A combination kayak and hike to a waterfall would be the final adventure of our recent Kauai Waterfall Trip (see Wailua Falls, Hoopii Falls). We actually had this planned for earlier in the week, however, flash flood warnings kept kayakers out of the Wailua Stream. Hey, safety first! This was the only adventure during this trip that we hired a guide for, mainly because of unfamiliarity with the area. We decided on Wailua Kayak Tours.
The day started very early. We checked in with the tour group at 6:45am to sign liability forms and for a short debriefing. Shortly after, we were all shuttled to the Nawiliwili Small Boat Harbor, which was a short 5 minute drive from our hotel. Once there, we were greeted by our guide for the day, Judah. There were three other pairs of people, making our group size 9 people strong. In no time, Judah had us all in our kayaks, and then launched us into the Wailua River. Each pair paddled a few feet from the launch point and waited for the last group and Judah. We then received another debriefing, which included a quick lesson on Kayacking 101. Some tips we learned: 1. the person in the back would try his/her best to stay in sync with the rowing of the person in the front. 2. keep your paddles near your knees, and 3. never drag your paddle. With those basic tips in mind, we set off for Secret Falls.
The Wailua River starts at Mount Waialeale and ends some 20-miles downstream near Kapaa. The Secret Falls is located on the Kapaa end of the river. Although nicknamed Secret Falls, it’s not at all very secret. It probably got the nickname because it’s difficult to access via land (because of trespassing issues) and must be accessed by kayak. The proper name for this waterfall is Uluwehi Falls (meaning lush and green vegetation).
The tour is listed as being 4-5 hours long, two hours of paddling (roundtrip), two hours of hiking (roundtrip), and an hour at the falls. Based on our GPS track, the kayak portion did indeed take one-hour (one-way). However, the hike to the falls lasted a very short 30 minutes (one-way).
There are four landmarks of note for the hiking portion. First, you will enter an area that our guide called The Green Room. I presume that it was given this name because it was covered in lush greenery 360 degrees around. Looks kind of like the beginning of the Manoa Falls Trail where you cross the bridge and have your first glimpse of the large green scenery. The second point of interest will be the stream crossing. For some, this might be the most “thrilling” part of the trail, especially, if the water level is high. We hike this trail the day after a flash flood warning was issued. The water level was waist high. The day before,the guide mentioned that the water level was chest high. A rope was installed to help make the stream crossing more manageable. However, don’t count on it always being there, it was installed just the day before to help with the flash flooding. The third point of interest is known as broken leg ridge, because a slip here will send you tumbling into the water below. It’s not as sketchy as Judah made it out to be, but I guess if you’re not careful or paying attention then it can be an easy place to slip and fall.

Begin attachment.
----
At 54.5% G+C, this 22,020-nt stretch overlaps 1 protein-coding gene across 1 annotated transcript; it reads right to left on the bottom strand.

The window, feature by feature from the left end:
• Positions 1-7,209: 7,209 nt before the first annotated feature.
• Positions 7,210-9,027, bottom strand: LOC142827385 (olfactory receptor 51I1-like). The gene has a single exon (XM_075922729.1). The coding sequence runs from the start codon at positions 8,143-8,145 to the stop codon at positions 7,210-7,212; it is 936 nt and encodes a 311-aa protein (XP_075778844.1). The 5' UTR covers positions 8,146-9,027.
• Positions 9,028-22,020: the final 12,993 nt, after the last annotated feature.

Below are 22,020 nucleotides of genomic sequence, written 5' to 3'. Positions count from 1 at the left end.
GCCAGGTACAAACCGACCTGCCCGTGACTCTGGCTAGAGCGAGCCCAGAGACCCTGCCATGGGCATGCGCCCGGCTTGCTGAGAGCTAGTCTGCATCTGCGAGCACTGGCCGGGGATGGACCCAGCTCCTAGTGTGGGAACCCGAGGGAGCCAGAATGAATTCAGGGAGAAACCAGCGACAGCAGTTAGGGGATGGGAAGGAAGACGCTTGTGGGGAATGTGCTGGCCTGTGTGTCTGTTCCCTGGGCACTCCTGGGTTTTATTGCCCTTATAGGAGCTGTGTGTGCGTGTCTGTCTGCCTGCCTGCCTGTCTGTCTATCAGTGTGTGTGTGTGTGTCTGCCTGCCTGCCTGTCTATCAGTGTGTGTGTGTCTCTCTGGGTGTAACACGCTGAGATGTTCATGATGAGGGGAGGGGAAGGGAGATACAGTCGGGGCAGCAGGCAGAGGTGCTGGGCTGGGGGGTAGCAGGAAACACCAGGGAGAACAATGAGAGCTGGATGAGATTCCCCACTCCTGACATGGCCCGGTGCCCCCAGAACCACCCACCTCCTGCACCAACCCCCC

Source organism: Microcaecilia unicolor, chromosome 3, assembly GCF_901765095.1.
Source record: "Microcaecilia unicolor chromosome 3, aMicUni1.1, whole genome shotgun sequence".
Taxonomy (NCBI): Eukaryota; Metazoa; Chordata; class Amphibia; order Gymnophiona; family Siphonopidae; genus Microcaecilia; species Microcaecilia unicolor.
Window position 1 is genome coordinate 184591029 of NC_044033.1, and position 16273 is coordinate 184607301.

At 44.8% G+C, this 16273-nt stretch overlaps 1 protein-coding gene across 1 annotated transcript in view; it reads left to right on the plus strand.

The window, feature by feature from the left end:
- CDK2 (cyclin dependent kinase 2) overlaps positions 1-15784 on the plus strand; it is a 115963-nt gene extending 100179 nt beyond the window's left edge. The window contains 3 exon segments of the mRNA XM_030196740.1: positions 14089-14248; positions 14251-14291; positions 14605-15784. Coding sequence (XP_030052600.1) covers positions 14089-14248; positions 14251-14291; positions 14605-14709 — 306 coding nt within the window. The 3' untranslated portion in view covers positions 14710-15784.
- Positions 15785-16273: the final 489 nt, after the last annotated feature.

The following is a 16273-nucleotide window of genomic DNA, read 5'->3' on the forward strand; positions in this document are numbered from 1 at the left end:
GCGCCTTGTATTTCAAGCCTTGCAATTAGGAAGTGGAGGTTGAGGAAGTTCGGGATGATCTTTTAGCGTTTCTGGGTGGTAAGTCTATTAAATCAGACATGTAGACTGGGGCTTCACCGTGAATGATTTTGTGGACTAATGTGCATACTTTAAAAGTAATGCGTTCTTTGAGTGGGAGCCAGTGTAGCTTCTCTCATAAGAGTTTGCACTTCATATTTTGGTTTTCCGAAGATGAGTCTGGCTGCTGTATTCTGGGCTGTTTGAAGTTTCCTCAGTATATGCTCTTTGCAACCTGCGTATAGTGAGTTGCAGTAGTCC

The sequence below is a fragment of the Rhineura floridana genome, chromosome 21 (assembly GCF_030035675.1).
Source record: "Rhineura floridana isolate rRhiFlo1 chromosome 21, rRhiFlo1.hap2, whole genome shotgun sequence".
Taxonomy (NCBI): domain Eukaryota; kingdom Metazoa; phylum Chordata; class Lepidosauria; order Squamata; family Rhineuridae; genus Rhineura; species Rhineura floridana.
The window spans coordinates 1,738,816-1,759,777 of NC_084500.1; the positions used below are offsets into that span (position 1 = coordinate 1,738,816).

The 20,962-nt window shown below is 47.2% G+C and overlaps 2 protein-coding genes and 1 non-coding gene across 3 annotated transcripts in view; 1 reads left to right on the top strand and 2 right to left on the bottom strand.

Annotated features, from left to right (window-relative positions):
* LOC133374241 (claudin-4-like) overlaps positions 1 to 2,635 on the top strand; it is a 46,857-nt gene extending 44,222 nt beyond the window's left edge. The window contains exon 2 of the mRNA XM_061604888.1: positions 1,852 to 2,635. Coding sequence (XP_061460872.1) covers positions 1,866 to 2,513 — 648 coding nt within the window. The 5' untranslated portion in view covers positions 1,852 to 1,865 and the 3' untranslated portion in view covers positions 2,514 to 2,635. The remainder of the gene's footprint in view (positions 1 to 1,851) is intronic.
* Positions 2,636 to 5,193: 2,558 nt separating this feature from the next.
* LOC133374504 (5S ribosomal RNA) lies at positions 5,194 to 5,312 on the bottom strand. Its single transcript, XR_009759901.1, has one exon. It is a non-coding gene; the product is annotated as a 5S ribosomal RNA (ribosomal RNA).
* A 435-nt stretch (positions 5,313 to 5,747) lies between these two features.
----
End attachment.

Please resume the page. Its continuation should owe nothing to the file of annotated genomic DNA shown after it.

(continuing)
The final point of interest is the ancient heiau site. This is where things got weird. Judah stopped for a bit and gave us a quick history lesson of the heiau and the surrounding area. He told us the the people that lived here were called Alii, that was their tribe name (this is contrary to what almost all local kids learned in Hawaiiana class, that alii meant chiefly status). He also said that the average height of these Ancient Hawaiians was 7 feet tall. What? That’s some crazy height, even for ancient Hawaiians! This scholarly article suggests the average height to be roughly 5 feet 10 inches (with chiefs often being over six feet tall). In any case, once you reach this spot, you will be about 5 minutes fromÂ Uluwehi Falls.
I was in awe as soon as the waterfall came into view. Uluwehi falls is listed as being 100 feet tall and because of the recent rains, it had a beautiful flow. After enjoying some snacks with Juday (he brought along some nuts and dried fruits) and a quick debriefing, we were off to explore the base of the waterfall. Judah did note that the falls was only about 2 feet deep around, with the portion just under the falls being the deepest at 5 feet. He said that if we wanted, we could go under the falls. Of course, we all did. In my haste, I slipped and feel and cut my right shin up pretty bad, and also nicked my right thumb nuckle up. Worth the blood? Yep.
We arrived back at the Harbor dock at around 11:30am. Joel and I both agreed that this was an excellent way to end our trip. You know that you had fun when you’re super tired and yet super stoked. Would I do this again? Absolutely. Next time, however, I would probably kayak and hike on my own, minus the guide. The kayak portion is very straightforward and the hiking trail is well defined – you just need to know how to find the landing spot. Fortunately, I had my GPS going the entire time!
Wailua Kayak Adventures
1345 Ulu St
Kapaa, HI 96746
Hours: Mon-Sat 7 am – 7 pm
Cost: $85 for two people
Explorers: Coty Gonzales and Joel Sabugo.